However, other reviewers enjoyed the film. Ain't It Cool News picked it as one of their favourite horror films of the year with the recommendation that "[n]o self respecting gorehound should miss INBRED."[11] Diabolique magazine wrote that Inbred "offers viewers a genuinely weird and creepy story about redemption that benefits greatly from exceptional casting, spooky locations, and gruesome special makeup effects".[12] Twitch Film concluded, "Awfully mean-spirited and often sickeningly gory, I would normally never recommend the likes of "Inbred". But the technical virtues of filmmaking on display here, coupled with a roster of well-played incredible characters, go far in redeeming the film. So if you have the stomach for it I do urge you to check this out."[13] Sky Movies recommended it saying "there's a joyous celebration of the depraved" and "unlike a lot of low-budget horror schlock, there's a decent cast delivering wry-if-cartoonish dialogue."[14] Dread Central warned that a potential viewer should not "go into Inbred looking for a genuinely horrific, or even particularly thrilling or tense, piece of work – you won't find that here. What you will find, though, is an amusing (if you’re an appreciator of dark/broad humour), deliciously gory, occasionally shocking and decidedly vicious little film."[15] Paul Mount of Starburst declared that "Inbred may well be the grossest, sickest horror movie this reviewer has ever laid eyes on" and drew parallels with "The League of Gentlemen dialed up to eleven and mix in a bit of The Texas Chain Saw Massacre, Straw Dogs and maybe The Hills Have Eyes", concluding "this is pitch-black stuff and its humour is as dark as night - and as such it does what it sets out to do and is a triumph of its type."[16] Despite the possibly disrespectful take on its home county, The Yorkshire Post said the film "combines gruesome shocks with genuine humour", suggests it is "[f]rom the same genre as Simon Sprackling's deliriously demented Funny Man" and ends up by stating that Inbred "has to be seen to be believed ... it proves that classic British horror is alive and twitching."[17]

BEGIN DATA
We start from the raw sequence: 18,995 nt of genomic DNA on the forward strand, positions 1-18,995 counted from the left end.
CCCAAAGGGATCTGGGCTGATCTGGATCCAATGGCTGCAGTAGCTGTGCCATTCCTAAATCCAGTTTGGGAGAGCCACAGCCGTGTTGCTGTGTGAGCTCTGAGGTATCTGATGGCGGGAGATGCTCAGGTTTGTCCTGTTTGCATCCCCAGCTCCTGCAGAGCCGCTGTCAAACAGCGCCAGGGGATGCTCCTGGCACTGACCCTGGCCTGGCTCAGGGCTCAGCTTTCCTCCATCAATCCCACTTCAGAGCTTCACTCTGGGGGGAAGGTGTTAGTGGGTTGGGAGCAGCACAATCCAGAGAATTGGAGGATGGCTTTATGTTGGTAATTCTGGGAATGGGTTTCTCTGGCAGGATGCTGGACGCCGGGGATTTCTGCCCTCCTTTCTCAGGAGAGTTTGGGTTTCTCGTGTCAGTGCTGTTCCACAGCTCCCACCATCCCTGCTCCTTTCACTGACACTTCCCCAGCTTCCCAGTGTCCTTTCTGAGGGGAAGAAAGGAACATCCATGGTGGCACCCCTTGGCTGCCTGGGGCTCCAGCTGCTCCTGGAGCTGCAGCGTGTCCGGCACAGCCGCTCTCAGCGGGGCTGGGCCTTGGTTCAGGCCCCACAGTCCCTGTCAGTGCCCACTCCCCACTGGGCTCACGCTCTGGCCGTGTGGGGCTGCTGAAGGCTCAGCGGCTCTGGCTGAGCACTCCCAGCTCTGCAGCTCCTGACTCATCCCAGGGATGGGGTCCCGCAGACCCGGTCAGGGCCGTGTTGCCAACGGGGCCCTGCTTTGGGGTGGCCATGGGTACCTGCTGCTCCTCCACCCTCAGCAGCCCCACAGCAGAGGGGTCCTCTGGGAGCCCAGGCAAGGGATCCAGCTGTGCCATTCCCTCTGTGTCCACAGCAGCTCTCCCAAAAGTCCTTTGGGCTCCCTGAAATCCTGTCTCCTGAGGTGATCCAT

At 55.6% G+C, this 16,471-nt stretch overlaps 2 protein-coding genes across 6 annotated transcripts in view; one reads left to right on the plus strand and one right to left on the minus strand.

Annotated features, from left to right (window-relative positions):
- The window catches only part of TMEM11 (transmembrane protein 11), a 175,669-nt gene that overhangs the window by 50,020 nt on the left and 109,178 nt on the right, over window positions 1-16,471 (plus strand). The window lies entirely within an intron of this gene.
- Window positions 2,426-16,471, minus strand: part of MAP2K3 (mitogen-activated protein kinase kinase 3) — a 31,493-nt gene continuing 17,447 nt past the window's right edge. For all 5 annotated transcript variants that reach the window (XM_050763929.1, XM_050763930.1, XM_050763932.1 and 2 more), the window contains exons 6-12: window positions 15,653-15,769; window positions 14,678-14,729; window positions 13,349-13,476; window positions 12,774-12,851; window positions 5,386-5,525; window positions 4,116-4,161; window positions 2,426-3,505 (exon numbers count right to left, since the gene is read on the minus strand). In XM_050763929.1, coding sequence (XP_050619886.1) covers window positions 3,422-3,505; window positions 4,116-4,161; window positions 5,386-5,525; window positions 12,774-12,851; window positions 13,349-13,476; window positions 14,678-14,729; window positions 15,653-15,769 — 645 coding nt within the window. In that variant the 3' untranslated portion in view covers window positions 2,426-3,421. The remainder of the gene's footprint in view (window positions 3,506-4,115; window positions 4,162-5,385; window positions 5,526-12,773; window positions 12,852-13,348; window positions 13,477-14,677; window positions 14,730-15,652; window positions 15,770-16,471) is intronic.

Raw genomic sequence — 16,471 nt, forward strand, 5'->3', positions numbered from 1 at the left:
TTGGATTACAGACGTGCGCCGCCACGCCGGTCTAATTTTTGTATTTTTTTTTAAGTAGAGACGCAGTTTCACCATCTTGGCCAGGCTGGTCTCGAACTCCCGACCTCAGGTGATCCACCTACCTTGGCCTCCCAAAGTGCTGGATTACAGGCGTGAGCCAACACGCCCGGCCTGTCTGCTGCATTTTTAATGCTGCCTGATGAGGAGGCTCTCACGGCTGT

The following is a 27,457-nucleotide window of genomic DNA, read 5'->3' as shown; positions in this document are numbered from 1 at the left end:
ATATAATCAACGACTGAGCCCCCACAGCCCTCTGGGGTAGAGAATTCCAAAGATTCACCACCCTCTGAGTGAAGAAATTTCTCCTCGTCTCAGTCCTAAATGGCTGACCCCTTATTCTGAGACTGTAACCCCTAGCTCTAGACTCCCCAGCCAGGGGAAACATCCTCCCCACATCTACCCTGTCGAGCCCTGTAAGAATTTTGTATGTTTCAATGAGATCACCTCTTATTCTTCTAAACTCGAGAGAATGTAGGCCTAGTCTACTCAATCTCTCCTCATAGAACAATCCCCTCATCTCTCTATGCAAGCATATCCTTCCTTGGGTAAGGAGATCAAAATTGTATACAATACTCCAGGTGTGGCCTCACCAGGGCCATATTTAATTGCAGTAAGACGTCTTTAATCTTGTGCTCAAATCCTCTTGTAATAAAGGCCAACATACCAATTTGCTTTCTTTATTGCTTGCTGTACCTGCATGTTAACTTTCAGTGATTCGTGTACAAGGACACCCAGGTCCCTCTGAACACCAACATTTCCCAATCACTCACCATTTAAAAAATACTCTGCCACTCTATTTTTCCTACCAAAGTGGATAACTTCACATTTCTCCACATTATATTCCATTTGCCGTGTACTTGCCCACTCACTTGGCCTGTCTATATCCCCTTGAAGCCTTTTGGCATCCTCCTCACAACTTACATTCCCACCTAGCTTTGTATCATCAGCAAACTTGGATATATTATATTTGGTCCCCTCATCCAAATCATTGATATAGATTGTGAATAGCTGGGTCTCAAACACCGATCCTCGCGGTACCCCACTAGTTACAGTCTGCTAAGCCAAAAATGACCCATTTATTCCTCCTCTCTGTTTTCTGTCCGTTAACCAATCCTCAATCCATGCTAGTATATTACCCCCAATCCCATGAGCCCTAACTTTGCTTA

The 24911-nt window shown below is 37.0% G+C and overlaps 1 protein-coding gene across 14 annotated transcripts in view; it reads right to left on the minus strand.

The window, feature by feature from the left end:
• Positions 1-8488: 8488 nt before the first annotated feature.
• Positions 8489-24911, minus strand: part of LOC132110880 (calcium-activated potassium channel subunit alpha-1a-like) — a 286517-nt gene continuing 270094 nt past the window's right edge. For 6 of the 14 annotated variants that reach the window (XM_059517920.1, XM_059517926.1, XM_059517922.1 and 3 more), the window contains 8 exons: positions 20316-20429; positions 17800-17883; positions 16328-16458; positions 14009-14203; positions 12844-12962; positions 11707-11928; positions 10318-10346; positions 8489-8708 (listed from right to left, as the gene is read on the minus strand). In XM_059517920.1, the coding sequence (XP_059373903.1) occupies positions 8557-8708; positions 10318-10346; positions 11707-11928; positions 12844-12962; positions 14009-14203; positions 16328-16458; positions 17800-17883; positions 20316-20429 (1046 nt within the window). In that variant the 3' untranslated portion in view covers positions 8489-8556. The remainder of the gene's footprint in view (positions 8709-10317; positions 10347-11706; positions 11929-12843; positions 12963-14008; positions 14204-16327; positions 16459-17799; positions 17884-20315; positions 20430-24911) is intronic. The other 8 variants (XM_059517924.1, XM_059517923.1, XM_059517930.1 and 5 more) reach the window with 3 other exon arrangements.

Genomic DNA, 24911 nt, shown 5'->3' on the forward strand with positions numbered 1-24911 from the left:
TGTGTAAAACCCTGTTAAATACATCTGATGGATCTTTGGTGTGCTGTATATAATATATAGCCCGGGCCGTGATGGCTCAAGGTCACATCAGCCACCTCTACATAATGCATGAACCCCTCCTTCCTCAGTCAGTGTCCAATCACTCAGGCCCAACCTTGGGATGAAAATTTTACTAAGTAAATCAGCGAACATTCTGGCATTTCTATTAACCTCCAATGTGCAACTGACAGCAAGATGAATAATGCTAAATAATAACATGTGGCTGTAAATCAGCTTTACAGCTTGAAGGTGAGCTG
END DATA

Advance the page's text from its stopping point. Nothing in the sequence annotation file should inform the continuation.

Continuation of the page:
1. ^ a b c Reed, Becky (20 September 2012). "Interview: Inbred Director Alex Chandon". This Is Fake DIY. Retrieved 18 November 2012. 
  2. ^ "Locals object to plans to make horror movie in Thirsk". Darlington and Stockton Times. 7 May 2010. Retrieved 21 November 2012. 
  3. ^ Marsh, James (16 September 2012). "FrightFest 2012: The Whole Bloody Affair - Part Two". Twitch Film. Retrieved 29 December 2013. 
  4. ^ a b Jones, Gareth (19 September 2012). "Mortlake Residents Take an Inbred Shot at the UK Music Charts". Dread Central. Retrieved 29 December 2013. 
  5. ^ Barton, Steve (6 August 2013). "Make a Date with the Inbred". Dread Central. Retrieved 29 December 2013. 
  6. ^ "Inbred". Rotten Tomatoes. Retrieved 29 December 2013. 
  7. ^ Collin, Robbie (20 September 2012). "Films in brief". Daily Telegraph. Retrieved 18 November 2012.  1/5 stars
  8. ^ McCahill, Mike (20 September 2012). "Inbred - review". The Guardian. Retrieved 18 November 2012.  2/5 stars
  9. ^ "Inbred review". Total Film. 18 September 2012. Retrieved 18 November 2012.  1/5 stars
  10. ^ Freer, Sloan. "Inbred". Radio Times. Retrieved 18 November 2012.  3/5 stars
  11. ^ Miller, Mark L. (17 October 2011). "AICN HORROR: Ambush Bug picks his Top 13 horror films covered on AICN HORROR since last Halloween!!!". Ain't It Cool News. Retrieved 18 November 2012. 
  12. ^ Hallock, Chris (16 August 2012). "Review: Alex Chandon' Inbred". Diabolique. Retrieved 18 November 2012. 
  13. ^ Vijn, Ard (1 May 2012). "IMAGINE 2012: INBRED review". Twitch Film. Retrieved 18 November 2012.  3.5/5 stars
  14. ^ Evans, Tim (19 September 2012). "Inbred - Sky Movies HD". Sky Movies. Retrieved 18 November 2012. 
  15. ^ Jones, Gareth (12 September 2011). "Inbred (2011)". Dread Central. Retrieved 18 November 2012.  3/5 stars
  16. ^ Mount, Paul (11 September 2012). "DVD Review: Inbred". Starburst. Retrieved 18 November 2012.  3/5 stars
  17. ^ Earnshaw, Tony (21 September 2012). "Review: Inbred (18)". The Yorkshire Post. Retrieved 18 November 2012.